If you’re cleaning out your pantry, you may be tempted to throw away that dusty bottle of Baileys or expensive Scotch.
While wine is said to get better with age, you may wonder whether this holds true for other types of alcohol — especially once they’ve been opened.
This article explains tells you all you need to know about alcohol expiration, exploring various drinks and their safety.
Alcoholic beverages, such as liquor, beer, and wine, are made using different processes and ingredients.
Liquor is considered shelf-stable. This category includes gin, vodka, whiskey, tequila, and rum. These are typically made from a range of grains or plants.
Their base, also called mash, is fermented with yeast before being distilled. Some liquors are distilled several times for a smoother taste. The resulting liquid may then be aged in casks or barrels of various woods for added complexity.
Once the manufacturer bottles the liquor, it stops aging. After opening, it should be consumed within 6–8 months for peak taste, according to industry experts (3).
However, you may not notice a change in taste for up to a year — especially if you have a less discerning palate (3).
Liquor should be stored in a dark, cool place — or even a freezer, though this isn’t necessary. Keep the bottles upright to prevent the liquid from touching the cap, which may cause corrosion that affects flavor and quality.
Proper storage helps prevent evaporation and oxidation, thereby extending shelf life.
It should be noted that liqueurs — sweetened, distilled spirits with added flavors, such as fruit, spices, or herbs — will last up to 6 months after opening. Cream liqueurs should be kept cold, ideally in your fridge, to extend their shelf life (4, 5).
Hops, or flowers of the hop plant, are added at the end of the process. These impart bitter, floral, or citrus notes and aromas. Furthermore, they help stabilize and preserve beer (1).
Sealed beer is shelf-stable for 6–8 months past its use-by date and lasts longer if refrigerated. Generally, beer with an alcohol by volume (ABV) greater than 8% is slightly more shelf-stable than beer with a lower ABV.
Unpasteurized beer also has a shorter shelf life. Pasteurization kills off harmful pathogens with heat to extend the shelf life of a variety of food products, including beer (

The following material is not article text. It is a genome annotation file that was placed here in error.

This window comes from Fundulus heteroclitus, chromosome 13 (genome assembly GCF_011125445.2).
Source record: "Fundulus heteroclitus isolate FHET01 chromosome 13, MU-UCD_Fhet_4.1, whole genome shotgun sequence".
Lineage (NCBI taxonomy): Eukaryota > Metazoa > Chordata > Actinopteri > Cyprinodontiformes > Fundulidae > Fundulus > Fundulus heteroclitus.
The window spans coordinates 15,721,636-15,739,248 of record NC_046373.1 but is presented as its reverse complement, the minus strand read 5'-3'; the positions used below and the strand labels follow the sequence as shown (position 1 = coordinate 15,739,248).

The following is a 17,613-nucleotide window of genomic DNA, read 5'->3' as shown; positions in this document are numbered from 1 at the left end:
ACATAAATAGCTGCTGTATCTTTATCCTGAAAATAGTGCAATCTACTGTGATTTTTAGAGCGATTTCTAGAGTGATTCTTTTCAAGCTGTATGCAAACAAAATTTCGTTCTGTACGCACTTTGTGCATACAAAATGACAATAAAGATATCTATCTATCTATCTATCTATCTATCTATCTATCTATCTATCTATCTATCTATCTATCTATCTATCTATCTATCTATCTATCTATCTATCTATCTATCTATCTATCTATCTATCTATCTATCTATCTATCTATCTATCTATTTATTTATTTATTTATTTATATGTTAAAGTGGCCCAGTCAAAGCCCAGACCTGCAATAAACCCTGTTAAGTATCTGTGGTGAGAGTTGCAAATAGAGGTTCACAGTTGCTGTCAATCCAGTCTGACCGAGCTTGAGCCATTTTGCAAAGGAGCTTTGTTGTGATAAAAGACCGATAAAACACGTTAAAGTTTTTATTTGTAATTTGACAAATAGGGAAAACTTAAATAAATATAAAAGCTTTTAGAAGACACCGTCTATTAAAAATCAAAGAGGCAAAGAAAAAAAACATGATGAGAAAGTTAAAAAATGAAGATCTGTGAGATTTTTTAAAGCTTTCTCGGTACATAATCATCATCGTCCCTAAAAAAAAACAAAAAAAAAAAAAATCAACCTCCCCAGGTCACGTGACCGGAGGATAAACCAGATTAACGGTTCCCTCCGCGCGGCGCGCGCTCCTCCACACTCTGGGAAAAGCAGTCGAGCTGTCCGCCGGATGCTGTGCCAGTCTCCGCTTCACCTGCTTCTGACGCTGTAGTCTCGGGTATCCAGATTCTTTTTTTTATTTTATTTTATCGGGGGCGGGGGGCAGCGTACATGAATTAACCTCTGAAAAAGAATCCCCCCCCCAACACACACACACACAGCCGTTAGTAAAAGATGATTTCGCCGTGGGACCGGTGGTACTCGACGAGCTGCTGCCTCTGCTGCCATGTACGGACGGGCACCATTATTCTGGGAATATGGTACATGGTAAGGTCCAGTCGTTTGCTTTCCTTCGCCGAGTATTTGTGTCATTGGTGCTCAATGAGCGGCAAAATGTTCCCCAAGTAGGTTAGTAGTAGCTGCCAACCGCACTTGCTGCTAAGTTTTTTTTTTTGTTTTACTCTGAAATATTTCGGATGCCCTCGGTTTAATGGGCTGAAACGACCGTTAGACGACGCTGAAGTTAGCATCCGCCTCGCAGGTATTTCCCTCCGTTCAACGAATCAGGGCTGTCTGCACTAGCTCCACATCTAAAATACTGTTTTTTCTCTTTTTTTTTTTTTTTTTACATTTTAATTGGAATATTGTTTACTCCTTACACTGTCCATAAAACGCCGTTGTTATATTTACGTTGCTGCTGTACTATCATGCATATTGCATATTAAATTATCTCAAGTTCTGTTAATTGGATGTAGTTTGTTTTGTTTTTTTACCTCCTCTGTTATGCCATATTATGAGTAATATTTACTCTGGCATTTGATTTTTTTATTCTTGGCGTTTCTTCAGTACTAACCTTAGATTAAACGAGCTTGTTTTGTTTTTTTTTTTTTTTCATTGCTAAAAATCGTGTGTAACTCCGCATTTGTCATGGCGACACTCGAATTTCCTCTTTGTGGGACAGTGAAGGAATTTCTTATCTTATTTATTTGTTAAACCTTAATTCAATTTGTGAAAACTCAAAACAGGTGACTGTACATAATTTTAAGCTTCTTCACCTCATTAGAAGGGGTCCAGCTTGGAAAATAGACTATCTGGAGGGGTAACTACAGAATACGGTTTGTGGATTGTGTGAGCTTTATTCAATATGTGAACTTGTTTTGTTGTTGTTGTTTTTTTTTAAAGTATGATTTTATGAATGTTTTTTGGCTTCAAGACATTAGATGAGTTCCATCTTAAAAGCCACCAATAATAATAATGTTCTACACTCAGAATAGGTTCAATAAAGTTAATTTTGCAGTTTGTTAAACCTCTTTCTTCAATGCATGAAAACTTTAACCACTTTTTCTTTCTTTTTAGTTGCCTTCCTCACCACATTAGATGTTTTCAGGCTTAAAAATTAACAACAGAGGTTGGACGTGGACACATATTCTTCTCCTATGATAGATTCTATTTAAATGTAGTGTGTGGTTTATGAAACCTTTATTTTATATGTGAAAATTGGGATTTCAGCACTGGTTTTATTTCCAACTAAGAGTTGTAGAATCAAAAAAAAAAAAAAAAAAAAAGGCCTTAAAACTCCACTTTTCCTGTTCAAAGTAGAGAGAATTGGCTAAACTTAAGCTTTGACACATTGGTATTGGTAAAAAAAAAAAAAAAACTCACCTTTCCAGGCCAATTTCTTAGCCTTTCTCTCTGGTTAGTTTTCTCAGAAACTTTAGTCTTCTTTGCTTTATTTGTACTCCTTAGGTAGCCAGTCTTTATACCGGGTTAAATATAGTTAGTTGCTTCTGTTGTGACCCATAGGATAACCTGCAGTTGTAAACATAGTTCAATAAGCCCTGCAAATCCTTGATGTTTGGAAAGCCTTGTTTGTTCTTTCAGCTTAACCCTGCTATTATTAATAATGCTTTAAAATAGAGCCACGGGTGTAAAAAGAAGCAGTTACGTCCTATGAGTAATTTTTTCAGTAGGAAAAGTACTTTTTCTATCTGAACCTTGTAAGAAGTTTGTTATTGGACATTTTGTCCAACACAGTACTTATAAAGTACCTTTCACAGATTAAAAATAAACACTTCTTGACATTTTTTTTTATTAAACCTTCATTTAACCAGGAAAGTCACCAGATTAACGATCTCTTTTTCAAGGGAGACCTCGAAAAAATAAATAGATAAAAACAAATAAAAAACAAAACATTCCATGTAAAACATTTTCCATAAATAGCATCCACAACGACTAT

Whereas mass-produced beers are usually pasteurized, craft beers aren’t. Unpasteurized beers should be consumed within 3 months of bottling for the best flavor. You can normally find the bottling date on the label.
Pasteurized beers can still taste fresh for up to 1 year after being bottled.
Beer should be stored upright in a cool, dark place with a constant temperature, such as your fridge. Drink it within a few hours of opening for peak taste and carbonation.
Like beer and liquor, wine is produced via fermentation. However, it’s always made from grapes rather than grains or other plants. Sometimes, grape stems and seeds are used to deepen the flavor.
Some wines are aged in casks or barrels for months or years to further intensify their taste. While fine wines may improve with age, cheap wines should be consumed within 2 years of bottling.
Organic wines, including those produced without preservatives like sulfites, should be consumed within 3–6 months of purchase (
Light and heat affect the quality and flavor of wine. Thus, keep it in a cool, dry environment away from sunlight. Unlike liquor and beer, corked wine should be stored on its side. Properly stored wine can last for several years.
Once opened, wine is exposed to oxygen, expediting the aging process. You should drink most wines within 3–7 days of opening for the best taste. Be sure to cork them and keep in the fridge between pours (3, 10).
Sparkling wines have the shortest lifespan and should be consumed within hours of opening for peak carbonation. To extend their shelf life, keep them in the fridge with an airtight wine stopper. You should use up the bottle within 1–3 days (10).
Alcoholic beverages are made differently and thus have varying shelf lives. Liquor lasts the longest, whereas wine and beer are less shelf-stable.
Liquor does not expire to the point of causing sickness. It simply loses flavor — generally a year after being opened.
Beer that goes bad — or flat — won’t make you sick but may upset your stomach. You should throw out beer if there’s no carbonation or white foam (head) after you pour it. You may also notice a change in taste or sediment at the bottom of the bottle.
Fine wine generally improves with age, but most wines aren’t fine and should be consumed within a few years.
If wine tastes vinegary or nutty, it has likely gone bad. It may also look brown or darker than expected. Drinking expired wine might be unpleasant but isn’t considered dangerous.
Of course, overindulging in alcohol — no matter the type or expiration status — may lead to unpleasant side effects, such as headache, nausea, and liver damage over the long term. Make sure to drink it in moderation — up to one drink daily for women and two for men (
Expired alcohol doesn’t make you sick. If you drink liquor after it’s been open for more than a year, you generally only risk a duller taste. Flat beer typically tastes off and may upset your stomach, whereas spoiled wine usually tastes vinegary or nutty but isn’t harmful.
Alcoholic drinks are produced using different ingredients and processes. As a result, their shelf lives vary. Storage also plays a role.
Liquor is considered the most shelf-stable, while many factors determine how long beer and wine last.
Consuming alcohol past its expiration date is not generally considered dangerous.
That said, overindulging in alcohol, whatever its age, can lead to unpleasant and potentially dangerous side effects. Whatever alcohol you drink, be sure to do so in moderation.